What are terms?

  • (noun): The amount of money needed to purchase something.
    Example: "He got his new car on excellent terms"
    Synonyms: price, damage
    See also — Additional definitions below

Some articles on terms:

Uses Of Trigonometry - Some Modern Uses - Solving Non-trigonometric Equations
... equation with constant coefficients has solutions expressed in terms of the eigenvalues of its characteristic equation if some of the eigenvalues are complex, the complex terms can be replaced by trigonometric ... that it contains cube roots of complex numbers again an alternative solution exists in terms of trigonometric functions of real terms ...
Governor Of New Jersey
... for which elected officials serve four year terms ... While individual politicians may serve as many terms as they can be elected to, Governors cannot be elected to more than two consecutive terms ...
Eric Rudolph - Arrest and Guilty Plea
... The terms of the plea agreement were that Rudolph would be sentenced to four consecutive life terms ... He was officially sentenced July 18, 2005, to two consecutive life terms without parole for the 1998 murder of a police officer ... for his various bombings in Atlanta on August 22, 2005, receiving three consecutive life terms ...
John Davies (poet) - Legacy
... In political terms, Davies was significant in his work on constitutional law and in framing the terms of the Plantation of Ulster, a model that served the English crown as it extended its colonial reach in ... In literary terms, he was a fine poet who lay quite neglected from the mid-17th century, until his cause was championed by T ...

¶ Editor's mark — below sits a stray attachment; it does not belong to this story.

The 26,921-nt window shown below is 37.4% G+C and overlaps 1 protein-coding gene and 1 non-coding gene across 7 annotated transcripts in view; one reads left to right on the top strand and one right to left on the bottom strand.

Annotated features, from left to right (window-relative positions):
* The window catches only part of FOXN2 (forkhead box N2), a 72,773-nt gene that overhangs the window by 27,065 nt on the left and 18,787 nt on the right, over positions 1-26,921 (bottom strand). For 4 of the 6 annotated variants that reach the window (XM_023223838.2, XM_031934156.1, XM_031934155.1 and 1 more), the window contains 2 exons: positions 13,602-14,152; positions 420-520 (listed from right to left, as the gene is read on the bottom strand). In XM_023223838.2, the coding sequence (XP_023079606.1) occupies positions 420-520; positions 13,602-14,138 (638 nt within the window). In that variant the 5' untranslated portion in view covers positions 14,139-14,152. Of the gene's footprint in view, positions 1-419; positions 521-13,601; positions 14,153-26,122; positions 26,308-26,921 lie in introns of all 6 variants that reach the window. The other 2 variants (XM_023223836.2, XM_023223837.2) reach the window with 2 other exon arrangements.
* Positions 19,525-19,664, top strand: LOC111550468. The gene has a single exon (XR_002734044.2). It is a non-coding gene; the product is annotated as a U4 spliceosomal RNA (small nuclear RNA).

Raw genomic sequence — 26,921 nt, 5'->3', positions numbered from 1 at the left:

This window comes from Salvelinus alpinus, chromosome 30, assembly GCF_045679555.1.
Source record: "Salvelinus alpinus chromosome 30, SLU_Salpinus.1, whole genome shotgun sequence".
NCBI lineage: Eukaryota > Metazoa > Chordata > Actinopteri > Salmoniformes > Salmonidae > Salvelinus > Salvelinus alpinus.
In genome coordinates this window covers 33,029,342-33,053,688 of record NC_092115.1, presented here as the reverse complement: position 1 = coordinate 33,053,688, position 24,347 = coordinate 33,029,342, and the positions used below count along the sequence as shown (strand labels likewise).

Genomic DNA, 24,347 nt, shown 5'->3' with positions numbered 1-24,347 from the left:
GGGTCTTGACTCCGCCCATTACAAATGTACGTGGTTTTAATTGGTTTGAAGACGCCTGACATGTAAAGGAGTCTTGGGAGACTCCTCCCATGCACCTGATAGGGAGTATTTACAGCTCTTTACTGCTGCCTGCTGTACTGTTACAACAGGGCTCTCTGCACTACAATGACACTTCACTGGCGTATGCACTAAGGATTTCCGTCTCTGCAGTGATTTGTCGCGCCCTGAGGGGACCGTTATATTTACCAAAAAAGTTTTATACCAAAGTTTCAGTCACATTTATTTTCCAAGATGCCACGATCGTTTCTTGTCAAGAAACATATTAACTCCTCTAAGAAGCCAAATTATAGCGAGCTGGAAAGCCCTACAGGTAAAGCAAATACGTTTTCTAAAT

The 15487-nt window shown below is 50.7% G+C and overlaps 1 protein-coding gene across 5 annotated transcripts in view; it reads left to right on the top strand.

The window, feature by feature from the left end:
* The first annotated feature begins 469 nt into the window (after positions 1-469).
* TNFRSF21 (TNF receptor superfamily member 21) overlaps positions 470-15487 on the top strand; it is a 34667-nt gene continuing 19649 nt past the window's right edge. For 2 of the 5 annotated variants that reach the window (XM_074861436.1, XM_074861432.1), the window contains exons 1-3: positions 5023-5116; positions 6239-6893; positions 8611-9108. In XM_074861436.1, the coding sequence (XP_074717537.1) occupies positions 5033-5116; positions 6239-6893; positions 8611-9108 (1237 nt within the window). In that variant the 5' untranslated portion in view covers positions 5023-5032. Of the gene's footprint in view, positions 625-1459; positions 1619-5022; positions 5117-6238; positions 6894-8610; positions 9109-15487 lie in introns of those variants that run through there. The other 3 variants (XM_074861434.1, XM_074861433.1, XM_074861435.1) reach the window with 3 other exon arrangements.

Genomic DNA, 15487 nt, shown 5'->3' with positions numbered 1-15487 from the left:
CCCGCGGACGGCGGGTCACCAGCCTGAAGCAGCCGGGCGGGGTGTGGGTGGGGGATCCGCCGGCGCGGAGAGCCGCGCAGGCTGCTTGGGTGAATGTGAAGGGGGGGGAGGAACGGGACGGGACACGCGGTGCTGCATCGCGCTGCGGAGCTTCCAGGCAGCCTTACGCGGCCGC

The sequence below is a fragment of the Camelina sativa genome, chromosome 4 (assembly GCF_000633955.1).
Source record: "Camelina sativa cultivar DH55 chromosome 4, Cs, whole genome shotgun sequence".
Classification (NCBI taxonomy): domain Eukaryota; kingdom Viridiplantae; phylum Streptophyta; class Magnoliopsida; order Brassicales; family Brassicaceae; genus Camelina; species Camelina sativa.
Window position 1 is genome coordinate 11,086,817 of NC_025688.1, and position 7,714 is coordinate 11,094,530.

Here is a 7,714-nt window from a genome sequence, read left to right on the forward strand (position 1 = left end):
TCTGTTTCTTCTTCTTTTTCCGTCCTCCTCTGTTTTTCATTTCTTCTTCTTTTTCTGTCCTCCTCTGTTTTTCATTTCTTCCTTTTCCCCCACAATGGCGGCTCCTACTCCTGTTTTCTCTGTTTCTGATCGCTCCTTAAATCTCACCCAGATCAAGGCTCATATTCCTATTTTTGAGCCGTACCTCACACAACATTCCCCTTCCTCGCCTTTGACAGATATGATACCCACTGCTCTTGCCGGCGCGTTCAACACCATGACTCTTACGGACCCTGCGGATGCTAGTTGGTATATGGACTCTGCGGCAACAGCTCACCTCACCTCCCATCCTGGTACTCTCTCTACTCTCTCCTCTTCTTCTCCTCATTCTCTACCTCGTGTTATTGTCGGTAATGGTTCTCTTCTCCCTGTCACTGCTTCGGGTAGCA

More definitions of "terms":

  • (noun): Status with respect to the relations between people or groups.
    Example: "On good terms with her in-laws"
    Synonyms: footing

Famous quotes containing the word terms:

    The great pagan world of which Egypt and Greece were the last living terms ... once had a vast and perhaps perfect science of its own, a science in terms of life. In our era this science crumbled into magic and charlatanry. But even wisdom crumbles.
    —D.H. (David Herbert)

    ... the constructive power of an image is not measured in terms of its truth, but of the love it inspires.
    Sarah Patton Boyle, U.S. civil rights activist and author. The Desegregated Heart, part 1, ch. 15 (1962)

    As for the virtuous poor, one can pity them, of course, but one cannot possibly admire them. They have made private terms with the enemy, and sold their birthright for very bad pottage. They must also be extraordinarily stupid.
    Oscar Wilde (1854–1900)